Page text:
What Are You So Happy About?
Have you ever felt like asking a Christian, “What are you so happy about?” Those who don’t share the same faith sometimes find Christians annoying.
This is understandable.
The Christian caricature has his head in the clouds. He is too heavenly minded to be any earthly good. He smiles and sings, seemingly oblivious to the suffering around him.
Does he not know that this world is a dark place? Does he not know how horrible people can be? Has he not seen the evil of human trafficking? Is he blind to the injustice of cancer? For what reason can he continue to smile when the world is caving in?
I was reminded of what upholds the Christian’s countenance this past Thanksgiving during a time home with family. I remembered that a Christian smile comes not from happiness, but joy.
A virus crept into the household and took turns ravaging the stomachs of my wife and children. First it took out my wife and child. Then it targeted my other children. It was only a matter of time before I contracted the 24-hour bug, leaving me severely dehydrated and sore from the waist down.
I caught it a few days before a scheduled international flight and went man-down. After helping take care of the sick for several days, my own bout of suffering had arrived.
I spent the day in bed, miserable. There was nothing to be happy about. But as I lay shivering, back aching and fully clothed under thick covers, I felt joy.
Despite being sick, there was no place I would rather have been. I was home, with family during Thanksgiving. I found joy in knowing my suffering would eventually end, and I would celebrate the season with the ones I love most.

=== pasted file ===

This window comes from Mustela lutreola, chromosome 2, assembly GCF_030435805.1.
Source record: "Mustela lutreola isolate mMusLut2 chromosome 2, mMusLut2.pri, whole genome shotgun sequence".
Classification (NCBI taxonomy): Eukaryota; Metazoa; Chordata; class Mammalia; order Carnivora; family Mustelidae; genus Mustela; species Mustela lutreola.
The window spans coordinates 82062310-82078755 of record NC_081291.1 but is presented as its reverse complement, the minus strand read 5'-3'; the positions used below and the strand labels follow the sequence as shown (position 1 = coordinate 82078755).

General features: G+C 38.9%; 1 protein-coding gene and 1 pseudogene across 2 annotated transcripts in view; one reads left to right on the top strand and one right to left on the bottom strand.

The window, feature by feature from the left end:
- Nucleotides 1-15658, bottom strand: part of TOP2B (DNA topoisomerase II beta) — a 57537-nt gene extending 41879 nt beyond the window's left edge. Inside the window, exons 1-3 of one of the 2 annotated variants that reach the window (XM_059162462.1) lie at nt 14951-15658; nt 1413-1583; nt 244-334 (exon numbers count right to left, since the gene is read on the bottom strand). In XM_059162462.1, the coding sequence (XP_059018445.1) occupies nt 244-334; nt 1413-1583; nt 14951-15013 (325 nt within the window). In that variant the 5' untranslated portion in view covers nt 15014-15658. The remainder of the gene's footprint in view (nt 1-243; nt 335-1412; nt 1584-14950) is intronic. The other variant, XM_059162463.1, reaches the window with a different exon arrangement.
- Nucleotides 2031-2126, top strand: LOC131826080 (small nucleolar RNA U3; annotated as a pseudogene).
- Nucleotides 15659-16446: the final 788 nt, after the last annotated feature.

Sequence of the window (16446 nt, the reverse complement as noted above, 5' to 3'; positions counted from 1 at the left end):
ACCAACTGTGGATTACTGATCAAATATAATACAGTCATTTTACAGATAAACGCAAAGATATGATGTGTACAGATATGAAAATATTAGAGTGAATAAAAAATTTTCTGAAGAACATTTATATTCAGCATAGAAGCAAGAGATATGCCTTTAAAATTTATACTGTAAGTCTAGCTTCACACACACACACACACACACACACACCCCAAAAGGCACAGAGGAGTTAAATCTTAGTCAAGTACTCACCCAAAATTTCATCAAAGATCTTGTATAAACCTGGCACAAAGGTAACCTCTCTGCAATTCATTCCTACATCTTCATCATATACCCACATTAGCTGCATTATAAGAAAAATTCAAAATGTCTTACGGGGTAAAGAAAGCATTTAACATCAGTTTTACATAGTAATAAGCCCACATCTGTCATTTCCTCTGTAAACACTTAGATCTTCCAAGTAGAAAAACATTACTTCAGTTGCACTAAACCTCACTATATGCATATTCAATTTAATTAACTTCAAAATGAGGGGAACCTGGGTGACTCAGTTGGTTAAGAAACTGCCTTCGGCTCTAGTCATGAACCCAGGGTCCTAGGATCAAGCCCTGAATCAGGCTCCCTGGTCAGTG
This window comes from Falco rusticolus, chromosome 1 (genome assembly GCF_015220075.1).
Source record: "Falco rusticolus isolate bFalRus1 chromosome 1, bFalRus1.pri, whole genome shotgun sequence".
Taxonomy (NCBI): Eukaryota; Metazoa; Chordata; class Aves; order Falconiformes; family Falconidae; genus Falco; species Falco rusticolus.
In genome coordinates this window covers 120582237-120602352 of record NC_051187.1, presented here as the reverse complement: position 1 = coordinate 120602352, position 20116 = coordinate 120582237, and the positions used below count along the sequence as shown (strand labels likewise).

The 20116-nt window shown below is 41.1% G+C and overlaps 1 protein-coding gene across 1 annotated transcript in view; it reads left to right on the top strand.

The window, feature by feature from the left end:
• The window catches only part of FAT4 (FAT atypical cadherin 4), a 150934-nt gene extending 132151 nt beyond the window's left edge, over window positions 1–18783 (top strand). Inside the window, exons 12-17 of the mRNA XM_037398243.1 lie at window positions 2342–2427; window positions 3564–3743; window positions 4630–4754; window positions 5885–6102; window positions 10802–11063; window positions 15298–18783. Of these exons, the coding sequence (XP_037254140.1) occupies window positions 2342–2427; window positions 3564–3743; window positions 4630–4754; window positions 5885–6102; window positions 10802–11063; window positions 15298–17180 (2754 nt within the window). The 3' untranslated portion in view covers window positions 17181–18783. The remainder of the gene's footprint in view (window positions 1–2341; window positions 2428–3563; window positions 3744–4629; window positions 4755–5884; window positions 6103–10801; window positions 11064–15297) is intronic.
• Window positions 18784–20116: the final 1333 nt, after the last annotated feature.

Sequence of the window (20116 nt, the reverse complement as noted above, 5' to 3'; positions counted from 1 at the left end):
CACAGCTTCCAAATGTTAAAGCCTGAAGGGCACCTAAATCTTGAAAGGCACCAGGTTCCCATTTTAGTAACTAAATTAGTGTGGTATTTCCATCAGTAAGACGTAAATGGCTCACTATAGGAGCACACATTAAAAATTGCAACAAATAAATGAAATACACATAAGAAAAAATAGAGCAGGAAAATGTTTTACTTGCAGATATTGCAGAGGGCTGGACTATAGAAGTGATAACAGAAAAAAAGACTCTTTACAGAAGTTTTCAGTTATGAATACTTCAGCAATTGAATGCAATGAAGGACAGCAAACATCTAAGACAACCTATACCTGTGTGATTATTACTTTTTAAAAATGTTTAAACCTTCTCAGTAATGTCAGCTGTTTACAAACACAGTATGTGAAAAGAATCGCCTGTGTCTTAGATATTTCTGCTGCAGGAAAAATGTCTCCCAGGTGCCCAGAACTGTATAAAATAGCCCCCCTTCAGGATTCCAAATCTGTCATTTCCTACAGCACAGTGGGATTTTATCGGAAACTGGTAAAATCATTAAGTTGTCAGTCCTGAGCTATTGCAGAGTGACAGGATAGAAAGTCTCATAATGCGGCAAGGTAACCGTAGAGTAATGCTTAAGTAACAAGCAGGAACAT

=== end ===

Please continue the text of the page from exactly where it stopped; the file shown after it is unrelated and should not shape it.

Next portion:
Joy is the inner-peace promised to those who allow God to work in their lives. It is lasting and unaffected by external factors. Joy can remain through times of pain and suffering; it is the deep fulfillment that comes from knowing God’s purposes work together for good.
In Surprised by Joy, C. S. Lewis describes joy as “an unsatisfied desire which is itself more desirable than any other satisfaction.”
The joy-filled Christian has a desire for God, to know him and be close to him, to study his word and to walk in his ways. God is infinite; we can never know him fully in this life, but we can get close. The desire for him will never be satisfied, and when we desire the desire, we find our joy.
The Christian has his eye on the clouds, but his mind is laboring on the ground. His hope is in an eternal heaven, but he acknowledges his role on earth. He sings songs of praise, but his heart breaks for suffering and the broken.
He knows this is a dark place. But he also knows one day all suffering will end, and we will celebrate an eternity in the peace of a new world to come where redemption, justice, and love abound.
The world gives us plenty of reason to be sad. But the promise of eternal life is enough to fill the heart with joy.
The Apostle Paul exhorts us:
“Rejoice in the Lord always. I will say it again: Rejoice! Let your gentleness be evident to all. The Lord is near. Do not be anxious about anything, but in everything, by prayer and petition, with thanksgiving, present your requests to God. And the peace of God, which transcends all understanding, will guard your hearts and your minds in Christ Jesus” (NIV, Philippians 4:4-7).
The Christian is not oblivious to the world around him, he simply chooses to carry his joy around the world.
Photo Credit: Kristina_Servant / CC
About Jason B. Ladd
Jason is an author, speaker, Marine, and father of seven. He has flown the F/A-18 Hornet as a Marine Aviation Weapons and Tactics Squadron 1 (MAWTS-1) Instructor Pilot and the F-16 as an Instructor Pilot. His award-winning book One of the Few: A Marine Fighter Pilot’s Reconnaissance of the Christian Worldview has been optioned for film adaptation. He is represented by Julie Gwinn of The Seymour Agency.